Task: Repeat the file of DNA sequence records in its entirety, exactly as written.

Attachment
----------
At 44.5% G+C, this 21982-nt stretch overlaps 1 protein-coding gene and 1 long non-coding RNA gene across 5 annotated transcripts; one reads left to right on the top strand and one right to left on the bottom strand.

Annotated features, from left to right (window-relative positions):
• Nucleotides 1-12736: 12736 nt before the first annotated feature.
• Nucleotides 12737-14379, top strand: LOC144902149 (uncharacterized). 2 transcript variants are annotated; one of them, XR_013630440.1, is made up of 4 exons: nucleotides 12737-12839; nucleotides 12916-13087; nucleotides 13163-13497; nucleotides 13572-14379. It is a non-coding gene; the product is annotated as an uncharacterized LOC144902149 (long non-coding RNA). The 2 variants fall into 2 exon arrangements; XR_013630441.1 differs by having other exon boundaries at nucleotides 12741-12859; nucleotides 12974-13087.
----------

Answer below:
At 44.5% G+C, this 21982-nt stretch overlaps 1 protein-coding gene and 1 long non-coding RNA gene across 5 annotated transcripts; one reads left to right on the top strand and one right to left on the bottom strand.

Annotated features, from left to right (window-relative positions):
• Nucleotides 1-12736: 12736 nt before the first annotated feature.
• Nucleotides 12737-14379, top strand: LOC144902149 (uncharacterized). 2 transcript variants are annotated; one of them, XR_013630440.1, is made up of 4 exons: nucleotides 12737-12839; nucleotides 12916-13087; nucleotides 13163-13497; nucleotides 13572-14379. It is a non-coding gene; the product is annotated as an uncharacterized LOC144902149 (long non-coding RNA). The 2 variants fall into 2 exon arrangements; XR_013630441.1 differs by having other exon boundaries at nucleotides 12741-12859; nucleotides 12974-13087.